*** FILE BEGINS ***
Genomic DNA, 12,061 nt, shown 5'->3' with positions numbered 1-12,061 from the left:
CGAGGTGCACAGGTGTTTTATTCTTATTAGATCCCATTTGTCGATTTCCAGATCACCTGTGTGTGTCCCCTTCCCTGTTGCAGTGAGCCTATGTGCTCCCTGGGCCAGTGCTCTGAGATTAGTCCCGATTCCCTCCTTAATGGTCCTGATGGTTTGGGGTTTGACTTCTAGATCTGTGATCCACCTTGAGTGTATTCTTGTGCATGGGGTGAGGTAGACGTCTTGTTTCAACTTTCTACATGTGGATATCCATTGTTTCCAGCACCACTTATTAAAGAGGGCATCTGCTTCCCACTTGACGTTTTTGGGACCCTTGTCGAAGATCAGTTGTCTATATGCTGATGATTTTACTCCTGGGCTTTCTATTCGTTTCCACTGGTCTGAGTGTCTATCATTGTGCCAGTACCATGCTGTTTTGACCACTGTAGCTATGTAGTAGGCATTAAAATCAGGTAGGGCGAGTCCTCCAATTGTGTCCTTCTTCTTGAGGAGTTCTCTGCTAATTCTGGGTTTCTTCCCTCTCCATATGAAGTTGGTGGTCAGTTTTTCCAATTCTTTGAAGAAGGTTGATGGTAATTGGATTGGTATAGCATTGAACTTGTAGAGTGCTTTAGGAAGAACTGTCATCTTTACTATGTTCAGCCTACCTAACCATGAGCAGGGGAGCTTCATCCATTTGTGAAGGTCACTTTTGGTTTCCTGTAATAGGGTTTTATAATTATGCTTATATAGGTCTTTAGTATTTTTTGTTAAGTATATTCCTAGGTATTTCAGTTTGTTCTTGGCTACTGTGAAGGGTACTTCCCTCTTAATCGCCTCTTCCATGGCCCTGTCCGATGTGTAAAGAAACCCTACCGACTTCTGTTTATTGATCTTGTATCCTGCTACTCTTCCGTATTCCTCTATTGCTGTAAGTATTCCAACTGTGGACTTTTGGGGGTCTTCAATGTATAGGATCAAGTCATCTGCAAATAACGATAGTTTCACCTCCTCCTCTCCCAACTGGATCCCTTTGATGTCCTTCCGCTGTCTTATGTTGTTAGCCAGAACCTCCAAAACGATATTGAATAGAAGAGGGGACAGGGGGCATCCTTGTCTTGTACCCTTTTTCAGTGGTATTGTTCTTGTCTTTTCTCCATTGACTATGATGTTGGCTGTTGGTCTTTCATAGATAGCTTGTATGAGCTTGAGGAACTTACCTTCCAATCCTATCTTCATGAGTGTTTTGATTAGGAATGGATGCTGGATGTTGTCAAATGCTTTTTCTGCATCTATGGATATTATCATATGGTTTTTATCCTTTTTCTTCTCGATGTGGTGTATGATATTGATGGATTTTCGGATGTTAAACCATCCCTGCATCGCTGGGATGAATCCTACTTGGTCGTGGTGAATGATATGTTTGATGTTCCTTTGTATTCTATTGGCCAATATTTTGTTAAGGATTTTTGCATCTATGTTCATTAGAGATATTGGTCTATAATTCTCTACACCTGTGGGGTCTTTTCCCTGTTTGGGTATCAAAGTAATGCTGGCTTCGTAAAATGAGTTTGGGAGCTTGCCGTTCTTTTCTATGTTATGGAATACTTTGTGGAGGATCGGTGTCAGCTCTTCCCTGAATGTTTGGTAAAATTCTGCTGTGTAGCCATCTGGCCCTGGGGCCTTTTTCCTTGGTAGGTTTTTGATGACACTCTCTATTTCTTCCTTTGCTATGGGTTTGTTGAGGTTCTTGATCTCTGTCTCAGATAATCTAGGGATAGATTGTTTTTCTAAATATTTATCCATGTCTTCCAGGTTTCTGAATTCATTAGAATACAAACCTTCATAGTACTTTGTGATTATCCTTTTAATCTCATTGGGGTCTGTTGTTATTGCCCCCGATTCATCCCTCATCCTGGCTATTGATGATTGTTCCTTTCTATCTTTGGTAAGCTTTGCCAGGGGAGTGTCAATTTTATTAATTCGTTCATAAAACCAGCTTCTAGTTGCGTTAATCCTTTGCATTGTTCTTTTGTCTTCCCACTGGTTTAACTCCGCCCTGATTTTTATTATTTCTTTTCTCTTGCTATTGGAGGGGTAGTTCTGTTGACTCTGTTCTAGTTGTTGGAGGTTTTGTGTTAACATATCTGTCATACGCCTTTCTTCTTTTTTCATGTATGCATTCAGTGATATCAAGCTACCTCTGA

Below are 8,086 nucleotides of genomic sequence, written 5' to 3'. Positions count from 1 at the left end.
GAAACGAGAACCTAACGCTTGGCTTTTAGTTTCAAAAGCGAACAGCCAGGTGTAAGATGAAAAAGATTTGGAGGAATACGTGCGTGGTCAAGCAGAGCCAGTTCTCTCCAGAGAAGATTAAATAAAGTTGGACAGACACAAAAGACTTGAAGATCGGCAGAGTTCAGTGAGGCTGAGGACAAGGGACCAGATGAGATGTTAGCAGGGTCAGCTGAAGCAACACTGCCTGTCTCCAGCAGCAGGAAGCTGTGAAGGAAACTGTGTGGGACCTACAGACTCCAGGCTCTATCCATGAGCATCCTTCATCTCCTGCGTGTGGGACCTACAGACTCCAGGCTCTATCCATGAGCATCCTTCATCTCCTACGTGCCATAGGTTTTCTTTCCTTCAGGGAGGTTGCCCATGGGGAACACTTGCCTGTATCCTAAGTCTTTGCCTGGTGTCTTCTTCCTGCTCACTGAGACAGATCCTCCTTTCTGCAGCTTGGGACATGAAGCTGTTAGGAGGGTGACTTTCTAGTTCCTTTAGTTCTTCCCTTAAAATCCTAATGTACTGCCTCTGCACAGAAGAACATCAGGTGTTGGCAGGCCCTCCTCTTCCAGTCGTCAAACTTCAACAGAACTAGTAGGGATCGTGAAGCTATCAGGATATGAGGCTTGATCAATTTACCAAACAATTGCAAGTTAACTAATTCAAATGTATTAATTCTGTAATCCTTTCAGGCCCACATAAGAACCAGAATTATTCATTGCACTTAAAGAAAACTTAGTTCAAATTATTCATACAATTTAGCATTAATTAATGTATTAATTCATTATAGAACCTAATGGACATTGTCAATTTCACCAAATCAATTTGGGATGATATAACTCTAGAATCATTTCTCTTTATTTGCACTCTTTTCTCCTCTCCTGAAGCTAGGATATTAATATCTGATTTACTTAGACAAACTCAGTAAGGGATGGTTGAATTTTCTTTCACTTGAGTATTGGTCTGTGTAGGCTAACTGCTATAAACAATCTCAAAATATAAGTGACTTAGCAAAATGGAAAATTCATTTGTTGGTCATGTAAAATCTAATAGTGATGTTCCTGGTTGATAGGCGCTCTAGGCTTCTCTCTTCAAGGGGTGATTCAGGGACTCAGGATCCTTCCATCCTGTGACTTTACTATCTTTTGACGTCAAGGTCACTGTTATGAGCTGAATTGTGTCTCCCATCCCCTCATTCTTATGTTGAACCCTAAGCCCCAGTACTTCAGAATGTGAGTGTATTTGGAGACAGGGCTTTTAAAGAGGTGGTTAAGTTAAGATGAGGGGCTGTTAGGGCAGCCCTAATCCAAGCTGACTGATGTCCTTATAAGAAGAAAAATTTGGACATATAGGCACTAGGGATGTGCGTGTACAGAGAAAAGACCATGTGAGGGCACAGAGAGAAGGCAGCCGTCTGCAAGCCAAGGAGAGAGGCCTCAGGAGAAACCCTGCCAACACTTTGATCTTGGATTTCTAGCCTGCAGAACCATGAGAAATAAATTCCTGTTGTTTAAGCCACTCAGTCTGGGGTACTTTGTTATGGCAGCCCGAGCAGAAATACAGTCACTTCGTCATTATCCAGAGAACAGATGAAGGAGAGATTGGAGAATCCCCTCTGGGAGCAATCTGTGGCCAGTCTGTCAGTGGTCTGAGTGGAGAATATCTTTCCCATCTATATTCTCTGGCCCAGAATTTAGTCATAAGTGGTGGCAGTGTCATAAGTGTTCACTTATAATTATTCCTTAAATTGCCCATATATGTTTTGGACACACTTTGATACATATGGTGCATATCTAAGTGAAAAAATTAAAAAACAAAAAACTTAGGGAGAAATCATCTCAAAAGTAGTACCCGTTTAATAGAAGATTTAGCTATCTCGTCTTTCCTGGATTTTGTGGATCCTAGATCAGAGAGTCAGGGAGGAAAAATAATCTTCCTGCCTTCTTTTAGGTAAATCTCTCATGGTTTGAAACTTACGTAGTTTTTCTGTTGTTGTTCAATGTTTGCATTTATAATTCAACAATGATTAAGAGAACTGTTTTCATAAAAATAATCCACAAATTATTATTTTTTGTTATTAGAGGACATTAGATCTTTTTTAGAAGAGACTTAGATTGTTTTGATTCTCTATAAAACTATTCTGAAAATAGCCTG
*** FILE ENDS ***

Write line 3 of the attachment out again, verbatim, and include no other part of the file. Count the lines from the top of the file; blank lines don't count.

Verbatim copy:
Below are 8,086 nucleotides of genomic sequence, written 5' to 3'. Positions count from 1 at the left end.